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Author Topic: First commercial ASIC miner specifications and pre-launch  (Read 27864 times)
Xephan
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July 18, 2011, 04:11:54 AM
 #41

We will use Paypal for the final payment, you are risking 5 BTC.

That's still money and you're not even willing to show us a picture of the prototype and the card. And since AFAIK, an ASIC is a chip, it's impossible to tell what customization you did to it purely by looking at a picture of the physical machine and cards.

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July 18, 2011, 05:45:54 AM
 #42

Related? http://forum.bitcoin.org/index.php?topic=26973.0 more specifically
im working on it. I think I should take a few days to learn mandarin but i have time while waiting for funding

Anyways I'm actually in China on vacation right now with nothing to do. I think I can fit in a trip to Guangzhou before I leave. Unless this is too secret for me to view of course.

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July 18, 2011, 05:55:24 AM
 #43

We will use epoxy coating sprayed onto the main channels and components. Removing it will destroy the hardware.

I am a Free (as in freedom) and open source software fanatic. I will be using FPGAs if all the ASIC modules are literally epoxied black boxes. What are you trying to hide? Will I be able to write my own miner to make use of the chips?

Note: I don't like FPGAs that much either due to the lack of documentation.

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haydent
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July 18, 2011, 11:10:27 AM
 #44

why not accept paypal for the initial reservation payments instead of a non reversible method like btc. or set up an group buy escrow if that exists.

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grid
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July 18, 2011, 11:12:36 AM
 #45

The site offers no proof whatsoever, and just attempts to pass itself as credible by posting claims of performance. Or promises of providing proof.

Consider Artforz who made his own ASIC miner - he had no problems sharing quite a few technical details about his design. Nobody managed to replicate his results because of the huge initial investment required.

Epoxy on chips for preventing reverse engineering? There are sites on the net where you mail them your ASIC, and they will sand it down layer by layer taking pictures at high magnification.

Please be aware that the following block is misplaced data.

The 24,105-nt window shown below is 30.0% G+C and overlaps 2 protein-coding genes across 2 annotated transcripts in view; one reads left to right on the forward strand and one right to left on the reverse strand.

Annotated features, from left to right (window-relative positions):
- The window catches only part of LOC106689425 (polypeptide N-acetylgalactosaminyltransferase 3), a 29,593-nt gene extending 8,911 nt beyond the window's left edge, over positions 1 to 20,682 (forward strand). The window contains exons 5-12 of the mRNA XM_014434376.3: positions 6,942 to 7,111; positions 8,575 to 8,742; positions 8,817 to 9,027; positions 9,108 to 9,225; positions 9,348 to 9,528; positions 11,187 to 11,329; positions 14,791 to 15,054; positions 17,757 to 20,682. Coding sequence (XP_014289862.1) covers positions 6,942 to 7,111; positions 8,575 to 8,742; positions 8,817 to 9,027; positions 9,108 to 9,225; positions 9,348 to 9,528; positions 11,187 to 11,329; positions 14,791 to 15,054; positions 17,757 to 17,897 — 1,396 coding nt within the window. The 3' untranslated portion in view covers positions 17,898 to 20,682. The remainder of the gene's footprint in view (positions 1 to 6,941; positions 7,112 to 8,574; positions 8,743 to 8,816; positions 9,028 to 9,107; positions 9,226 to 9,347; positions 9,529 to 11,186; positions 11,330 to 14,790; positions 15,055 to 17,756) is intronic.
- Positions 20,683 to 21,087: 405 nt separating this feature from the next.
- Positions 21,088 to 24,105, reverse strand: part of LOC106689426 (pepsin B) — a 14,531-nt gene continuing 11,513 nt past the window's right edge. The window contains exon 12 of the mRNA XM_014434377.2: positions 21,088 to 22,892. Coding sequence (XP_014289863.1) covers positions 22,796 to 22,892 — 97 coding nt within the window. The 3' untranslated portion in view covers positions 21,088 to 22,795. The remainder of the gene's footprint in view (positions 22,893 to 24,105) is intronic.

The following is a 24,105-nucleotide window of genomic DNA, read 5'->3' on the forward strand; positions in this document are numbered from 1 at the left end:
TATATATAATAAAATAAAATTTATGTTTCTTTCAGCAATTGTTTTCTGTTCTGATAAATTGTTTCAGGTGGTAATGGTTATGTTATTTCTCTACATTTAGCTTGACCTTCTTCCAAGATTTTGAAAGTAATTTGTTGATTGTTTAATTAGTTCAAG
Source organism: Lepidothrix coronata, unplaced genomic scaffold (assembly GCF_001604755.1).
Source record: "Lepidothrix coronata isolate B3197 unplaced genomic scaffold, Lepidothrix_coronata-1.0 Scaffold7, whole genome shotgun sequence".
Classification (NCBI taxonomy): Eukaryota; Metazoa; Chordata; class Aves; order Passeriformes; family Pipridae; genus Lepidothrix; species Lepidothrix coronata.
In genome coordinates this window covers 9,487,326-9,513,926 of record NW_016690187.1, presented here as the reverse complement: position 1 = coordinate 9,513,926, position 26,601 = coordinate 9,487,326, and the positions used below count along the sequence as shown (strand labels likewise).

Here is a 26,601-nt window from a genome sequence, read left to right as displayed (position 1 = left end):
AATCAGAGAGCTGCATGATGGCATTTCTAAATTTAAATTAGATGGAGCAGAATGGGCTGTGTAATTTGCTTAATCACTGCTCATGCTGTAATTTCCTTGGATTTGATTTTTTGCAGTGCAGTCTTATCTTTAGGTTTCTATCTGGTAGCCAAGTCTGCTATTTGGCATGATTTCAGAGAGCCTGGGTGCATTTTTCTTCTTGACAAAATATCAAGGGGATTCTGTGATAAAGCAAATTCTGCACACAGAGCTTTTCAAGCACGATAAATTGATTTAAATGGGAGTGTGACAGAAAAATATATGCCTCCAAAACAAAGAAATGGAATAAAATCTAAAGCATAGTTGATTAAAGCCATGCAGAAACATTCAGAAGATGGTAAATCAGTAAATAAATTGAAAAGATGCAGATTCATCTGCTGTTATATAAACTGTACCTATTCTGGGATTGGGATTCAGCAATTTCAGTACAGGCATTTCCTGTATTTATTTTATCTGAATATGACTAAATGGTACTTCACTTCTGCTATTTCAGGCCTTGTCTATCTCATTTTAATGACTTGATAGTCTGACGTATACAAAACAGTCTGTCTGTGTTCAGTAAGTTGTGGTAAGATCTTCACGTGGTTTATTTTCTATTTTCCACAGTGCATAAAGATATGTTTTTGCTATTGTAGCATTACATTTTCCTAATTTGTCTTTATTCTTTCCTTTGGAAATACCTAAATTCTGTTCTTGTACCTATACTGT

Only thing to be hidden here is that the mythical ASIC doesn't exist. I would say that this is an elaborate scam attempt. Even if just a few people fall for it, it will still have paid off. Expect delays, stories of "Paypal problems", requests for additional money wires.




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Raoul Duke
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July 18, 2011, 12:14:19 PM
 #46

Smells fishy. PRC is the People's Republic of China. Not Popular...WTF. http://en.wikipedia.org/wiki/People's_Republic_of_China you didnt spend 5 mins to google that sh*t??

we already addressed that, it was a typo. stop trolling

Now, after that "stop trolling" reply you better leave the sock puppet account and use your real one.
You really sound like you are used to be around here lol

<troll>
BTW, you really should be more professional in your scam, because the wordpress post ID's shows that you guys try a lot of times to write the perfect scam post for every published post, but being lazy/dumb as you are you had to trash the posts instead of saving them as a draft and edit them Cheesy

And damn, couldn't you find a wordpress theme more recent than 2008?  Shocked and a lame one  Wink
</troll>

themike5000
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July 18, 2011, 02:12:44 PM
 #47

I am on the fence about this product. I have been following since their first blog post and was surprised (wary) of the speed that they have accomplished these things.

I've done business in China and can understand their IP concerns. It is ruthless over there. At the same time, I do not think that guarded approach sells in this community and they need to find a way to deal with that. There must be some pictures they can take which do not show the entire board.  If they can turn this around in 3 weeks time, they still have first mover's advantage since it takes much longer to copy cat this sort of thing.